Home / Entertainment / News celebrities / Why You NEED To Watch Netflix's Terrifying Documentary, 'Making A Murderer'

Entertainment

Why You NEED To Watch Netflix's Terrifying Documentary, 'Making A Murderer'

by Emmy Griffiths Published on 4 January 2016

Forget New Years Eve anecdotes, because after binge-watching Netflix's new original documentary 'Making a Murderer', the troubling tale of Steve Avery's murder trial was the only thing we wanted to talk about on our return to the office! Since its release, the documentary has caused the launch an online petition and has had Twitter in an uproar. So what is the fuss all about? Here's why you need to jump in and check out 'Making a Murderer'...

Who is Steve Avery?

The documentary follows the story of Steve Avery, who was convicted of assault, sexual assault, and attempted rape and spent 18 years in prison before a DNA test exonerated him of the crime. Following his release, he filed a $36 million lawsuit against the County who wrongfully convicted him.

A little under two years following his release, a young woman named Teresa Halbeck was murdered after last being seen at Steve's Auto Salvage. Steve was arrested and charged for the crime despite protesting his innocence, claiming he had been framed.

Why is it causing such a stir?

​The documentary looks at the blatant corruption done repeatedly throughout the Trial, as well as the dubious evidence and coerced confessions used by the Prosecution in order to convict Steve and Brendan.

​Sometimes it's hard to believe that you're actually watching real life due to the unbelievable twists in the tale during the court case that will have you screaming at your TV screen, guaranteed.

The case of Brendan Dassey

Another person the documentary focusses on is Brendan Dassey, who was also charged with the murder of Teresa after confessing to the crime. Without giving too much away, this might be one of the most shocking moments of the documentary as we follow Brendan's trial - from the taped confessions to the statements in court. It will leave you frankly terrified of the American Justice system.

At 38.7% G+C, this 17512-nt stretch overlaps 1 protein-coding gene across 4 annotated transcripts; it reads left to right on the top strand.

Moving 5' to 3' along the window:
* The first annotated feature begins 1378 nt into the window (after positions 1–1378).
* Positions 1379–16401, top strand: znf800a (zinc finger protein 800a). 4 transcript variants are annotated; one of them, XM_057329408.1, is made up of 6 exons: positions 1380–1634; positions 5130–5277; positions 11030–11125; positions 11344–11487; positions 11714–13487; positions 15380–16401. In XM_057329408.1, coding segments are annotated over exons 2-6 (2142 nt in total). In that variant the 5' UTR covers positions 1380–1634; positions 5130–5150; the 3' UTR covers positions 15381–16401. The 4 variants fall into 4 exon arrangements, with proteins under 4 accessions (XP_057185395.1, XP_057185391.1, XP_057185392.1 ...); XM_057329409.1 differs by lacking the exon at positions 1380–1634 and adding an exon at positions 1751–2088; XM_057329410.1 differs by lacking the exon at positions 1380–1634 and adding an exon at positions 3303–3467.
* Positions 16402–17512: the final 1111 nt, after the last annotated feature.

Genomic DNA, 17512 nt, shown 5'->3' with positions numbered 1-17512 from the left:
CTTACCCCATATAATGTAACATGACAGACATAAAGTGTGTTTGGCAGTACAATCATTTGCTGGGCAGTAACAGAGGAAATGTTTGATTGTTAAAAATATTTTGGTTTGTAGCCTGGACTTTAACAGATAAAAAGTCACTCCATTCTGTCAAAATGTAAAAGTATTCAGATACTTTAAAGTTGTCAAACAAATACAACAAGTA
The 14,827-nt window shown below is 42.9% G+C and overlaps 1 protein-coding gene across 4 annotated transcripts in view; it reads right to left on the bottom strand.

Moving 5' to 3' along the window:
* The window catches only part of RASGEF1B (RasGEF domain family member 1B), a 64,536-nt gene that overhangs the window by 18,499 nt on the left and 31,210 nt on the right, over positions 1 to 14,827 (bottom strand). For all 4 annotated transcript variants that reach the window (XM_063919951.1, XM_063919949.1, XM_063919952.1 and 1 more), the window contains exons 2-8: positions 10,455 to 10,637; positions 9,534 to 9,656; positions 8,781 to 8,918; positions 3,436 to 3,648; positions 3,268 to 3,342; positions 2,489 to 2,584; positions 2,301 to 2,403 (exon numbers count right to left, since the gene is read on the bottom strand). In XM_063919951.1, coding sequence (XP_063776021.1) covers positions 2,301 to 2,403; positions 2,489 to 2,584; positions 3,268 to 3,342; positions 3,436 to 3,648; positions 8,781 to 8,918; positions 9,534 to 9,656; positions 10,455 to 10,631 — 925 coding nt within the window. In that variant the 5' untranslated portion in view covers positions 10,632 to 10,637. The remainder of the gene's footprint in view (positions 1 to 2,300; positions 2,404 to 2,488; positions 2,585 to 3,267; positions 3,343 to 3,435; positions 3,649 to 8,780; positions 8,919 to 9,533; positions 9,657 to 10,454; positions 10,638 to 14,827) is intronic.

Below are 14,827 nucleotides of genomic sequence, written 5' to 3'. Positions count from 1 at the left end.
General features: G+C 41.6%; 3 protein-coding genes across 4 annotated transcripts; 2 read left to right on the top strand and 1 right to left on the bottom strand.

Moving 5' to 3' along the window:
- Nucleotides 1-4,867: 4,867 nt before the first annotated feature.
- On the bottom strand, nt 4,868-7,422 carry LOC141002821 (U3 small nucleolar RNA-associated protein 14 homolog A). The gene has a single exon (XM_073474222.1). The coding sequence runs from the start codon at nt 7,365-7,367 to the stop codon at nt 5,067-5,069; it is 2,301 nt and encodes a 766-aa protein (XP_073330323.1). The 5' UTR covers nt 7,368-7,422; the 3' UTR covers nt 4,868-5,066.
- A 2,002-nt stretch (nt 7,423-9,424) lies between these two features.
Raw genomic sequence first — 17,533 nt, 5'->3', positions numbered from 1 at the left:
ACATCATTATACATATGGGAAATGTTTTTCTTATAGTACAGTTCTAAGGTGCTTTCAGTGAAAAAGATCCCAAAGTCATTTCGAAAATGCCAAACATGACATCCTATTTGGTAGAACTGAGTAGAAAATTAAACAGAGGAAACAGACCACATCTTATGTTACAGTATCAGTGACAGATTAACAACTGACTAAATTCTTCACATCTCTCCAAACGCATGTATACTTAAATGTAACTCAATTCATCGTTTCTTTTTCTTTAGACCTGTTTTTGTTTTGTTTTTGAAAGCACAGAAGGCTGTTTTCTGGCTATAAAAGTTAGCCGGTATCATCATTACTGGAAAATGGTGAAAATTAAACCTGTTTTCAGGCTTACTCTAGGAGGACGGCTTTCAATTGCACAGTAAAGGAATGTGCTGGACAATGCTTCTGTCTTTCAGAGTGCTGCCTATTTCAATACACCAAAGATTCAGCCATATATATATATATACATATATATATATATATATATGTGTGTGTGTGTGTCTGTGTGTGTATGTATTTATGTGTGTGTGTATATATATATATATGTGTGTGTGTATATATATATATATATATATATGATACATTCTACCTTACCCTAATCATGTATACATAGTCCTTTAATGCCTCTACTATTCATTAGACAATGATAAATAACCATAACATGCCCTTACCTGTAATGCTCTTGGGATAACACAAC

The filmmakers.

The filmmakers Laura Ricciardi and Moira Demos couldn't have done a more thorough job. Moving to Wisconsin to focus on the documentary, the pair managed to gain private access to the Avery family, as well as obtain interview tapes, local news coverage and phone recordings. The documentary took the pair of them a decade to complete, and their dedication is noticeable in the quality of the show.

Twitter has gone crazy over it

Much like with 'Serial', viewers have taken to Reddit to enter long discussions about the truth behind the case, but Twitter has a much more light hearted point of view towards to the series. Since the events border on the ridiculous at times, particularly when you consider the levels of corruption within the trial, viewers have taken to commenting on the police officers and prosecution team involved, as well as casually messing with Manitowoc County (the County which convicted Steve.)

Have you watched the series yet? Tweet us @sofeminineUK!

This feature was written by Emmy Griffiths. Follow her @emmyfg!

You might like...

Serial Series 2 Is Here And The First Episode Is Already Pretty Darn Intriguing

18 Things Everyone Who Listens To Serial Knows To Be True

by Emmy Griffiths

You might also like

by the editorial team
by the editorial team
by the editorial team
by the editorial team
by the editorial team
by the editorial team
by the editorial team
by the editorial team
by the editorial team
by the editorial team